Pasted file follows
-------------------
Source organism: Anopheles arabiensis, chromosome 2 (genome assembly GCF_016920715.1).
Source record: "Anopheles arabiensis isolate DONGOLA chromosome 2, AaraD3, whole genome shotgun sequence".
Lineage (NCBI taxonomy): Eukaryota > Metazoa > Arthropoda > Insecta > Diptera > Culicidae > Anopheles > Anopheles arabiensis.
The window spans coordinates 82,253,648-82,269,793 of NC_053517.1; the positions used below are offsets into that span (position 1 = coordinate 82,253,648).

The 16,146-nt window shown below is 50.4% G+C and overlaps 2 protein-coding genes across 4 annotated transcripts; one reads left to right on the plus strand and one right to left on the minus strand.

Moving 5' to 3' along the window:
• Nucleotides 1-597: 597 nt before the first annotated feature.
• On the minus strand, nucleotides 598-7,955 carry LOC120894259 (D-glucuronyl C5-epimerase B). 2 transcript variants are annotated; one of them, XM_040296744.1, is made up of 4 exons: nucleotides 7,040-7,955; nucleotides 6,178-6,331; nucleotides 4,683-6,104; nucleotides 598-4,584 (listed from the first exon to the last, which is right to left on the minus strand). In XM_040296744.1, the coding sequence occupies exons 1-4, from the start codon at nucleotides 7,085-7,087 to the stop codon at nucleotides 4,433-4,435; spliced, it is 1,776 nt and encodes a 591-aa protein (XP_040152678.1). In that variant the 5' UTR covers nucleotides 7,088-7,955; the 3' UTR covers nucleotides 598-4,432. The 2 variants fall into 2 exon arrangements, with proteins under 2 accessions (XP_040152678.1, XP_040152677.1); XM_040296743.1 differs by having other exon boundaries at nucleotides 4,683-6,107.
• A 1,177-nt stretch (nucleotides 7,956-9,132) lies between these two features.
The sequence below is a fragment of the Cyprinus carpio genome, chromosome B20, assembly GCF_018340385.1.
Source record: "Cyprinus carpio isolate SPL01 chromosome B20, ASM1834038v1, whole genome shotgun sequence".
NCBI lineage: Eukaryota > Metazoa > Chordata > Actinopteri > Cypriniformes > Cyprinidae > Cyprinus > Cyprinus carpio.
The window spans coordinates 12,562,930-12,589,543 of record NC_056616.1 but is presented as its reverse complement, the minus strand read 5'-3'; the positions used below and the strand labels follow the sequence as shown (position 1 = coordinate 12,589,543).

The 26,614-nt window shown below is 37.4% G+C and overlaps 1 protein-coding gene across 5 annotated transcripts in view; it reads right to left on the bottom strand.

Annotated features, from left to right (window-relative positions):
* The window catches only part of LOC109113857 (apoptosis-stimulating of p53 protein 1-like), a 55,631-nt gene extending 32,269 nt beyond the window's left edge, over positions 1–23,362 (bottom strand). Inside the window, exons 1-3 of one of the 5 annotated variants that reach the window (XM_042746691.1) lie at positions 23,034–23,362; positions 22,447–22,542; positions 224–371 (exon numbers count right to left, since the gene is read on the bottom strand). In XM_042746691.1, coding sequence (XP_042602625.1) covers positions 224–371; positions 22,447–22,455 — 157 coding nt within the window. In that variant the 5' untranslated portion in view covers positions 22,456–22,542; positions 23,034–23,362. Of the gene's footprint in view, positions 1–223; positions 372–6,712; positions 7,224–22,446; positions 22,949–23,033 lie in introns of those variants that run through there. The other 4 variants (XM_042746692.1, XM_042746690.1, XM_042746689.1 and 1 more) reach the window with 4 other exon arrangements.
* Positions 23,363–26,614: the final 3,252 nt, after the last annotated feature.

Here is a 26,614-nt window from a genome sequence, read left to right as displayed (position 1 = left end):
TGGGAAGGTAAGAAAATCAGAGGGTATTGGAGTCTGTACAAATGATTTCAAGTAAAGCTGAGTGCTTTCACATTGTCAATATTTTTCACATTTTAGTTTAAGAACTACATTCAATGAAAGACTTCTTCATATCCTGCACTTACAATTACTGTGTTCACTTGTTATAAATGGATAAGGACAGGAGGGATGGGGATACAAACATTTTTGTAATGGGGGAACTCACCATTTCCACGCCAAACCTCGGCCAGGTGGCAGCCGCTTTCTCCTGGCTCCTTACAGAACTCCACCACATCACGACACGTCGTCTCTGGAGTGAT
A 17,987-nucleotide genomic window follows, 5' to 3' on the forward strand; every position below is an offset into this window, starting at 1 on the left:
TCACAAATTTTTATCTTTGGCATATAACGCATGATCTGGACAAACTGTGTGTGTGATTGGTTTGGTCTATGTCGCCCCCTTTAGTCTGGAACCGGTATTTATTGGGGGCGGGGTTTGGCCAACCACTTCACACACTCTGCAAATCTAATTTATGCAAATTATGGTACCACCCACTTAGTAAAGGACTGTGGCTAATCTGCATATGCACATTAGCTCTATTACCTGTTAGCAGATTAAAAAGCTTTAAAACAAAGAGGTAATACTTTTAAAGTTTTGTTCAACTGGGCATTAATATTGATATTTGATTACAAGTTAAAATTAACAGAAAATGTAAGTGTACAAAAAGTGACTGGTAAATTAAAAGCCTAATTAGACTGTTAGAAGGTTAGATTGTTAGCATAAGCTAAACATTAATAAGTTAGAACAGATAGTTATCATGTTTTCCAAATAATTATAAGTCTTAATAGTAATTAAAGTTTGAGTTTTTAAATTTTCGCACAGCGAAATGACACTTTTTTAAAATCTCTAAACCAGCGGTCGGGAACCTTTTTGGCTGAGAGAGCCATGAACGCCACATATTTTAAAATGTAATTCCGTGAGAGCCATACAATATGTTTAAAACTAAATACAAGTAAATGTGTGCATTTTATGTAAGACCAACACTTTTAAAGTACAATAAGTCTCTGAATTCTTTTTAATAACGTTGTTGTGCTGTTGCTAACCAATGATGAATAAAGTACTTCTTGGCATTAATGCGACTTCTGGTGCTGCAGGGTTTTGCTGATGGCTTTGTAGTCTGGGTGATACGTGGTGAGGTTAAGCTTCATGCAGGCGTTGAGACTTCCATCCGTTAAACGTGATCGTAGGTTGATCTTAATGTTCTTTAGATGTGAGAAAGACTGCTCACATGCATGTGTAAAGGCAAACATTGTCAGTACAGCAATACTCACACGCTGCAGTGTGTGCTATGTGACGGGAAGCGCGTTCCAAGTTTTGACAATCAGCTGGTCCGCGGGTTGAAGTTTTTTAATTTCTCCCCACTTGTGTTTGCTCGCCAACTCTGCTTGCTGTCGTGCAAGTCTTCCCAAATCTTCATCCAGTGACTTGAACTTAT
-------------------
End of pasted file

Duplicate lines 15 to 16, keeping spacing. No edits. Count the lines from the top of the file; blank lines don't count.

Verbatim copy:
Annotated features, from left to right (window-relative positions):
* The window catches only part of LOC109113857 (apoptosis-stimulating of p53 protein 1-like), a 55,631-nt gene extending 32,269 nt beyond the window's left edge, over positions 1–23,362 (bottom strand). Inside the window, exons 1-3 of one of the 5 annotated variants that reach the window (XM_042746691.1) lie at positions 23,034–23,362; positions 22,447–22,542; positions 224–371 (exon numbers count right to left, since the gene is read on the bottom strand). In XM_042746691.1, coding sequence (XP_042602625.1) covers positions 224–371; positions 22,447–22,455 — 157 coding nt within the window. In that variant the 5' untranslated portion in view covers positions 22,456–22,542; positions 23,034–23,362. Of the gene's footprint in view, positions 1–223; positions 372–6,712; positions 7,224–22,446; positions 22,949–23,033 lie in introns of those variants that run through there. The other 4 variants (XM_042746692.1, XM_042746690.1, XM_042746689.1 and 1 more) reach the window with 4 other exon arrangements.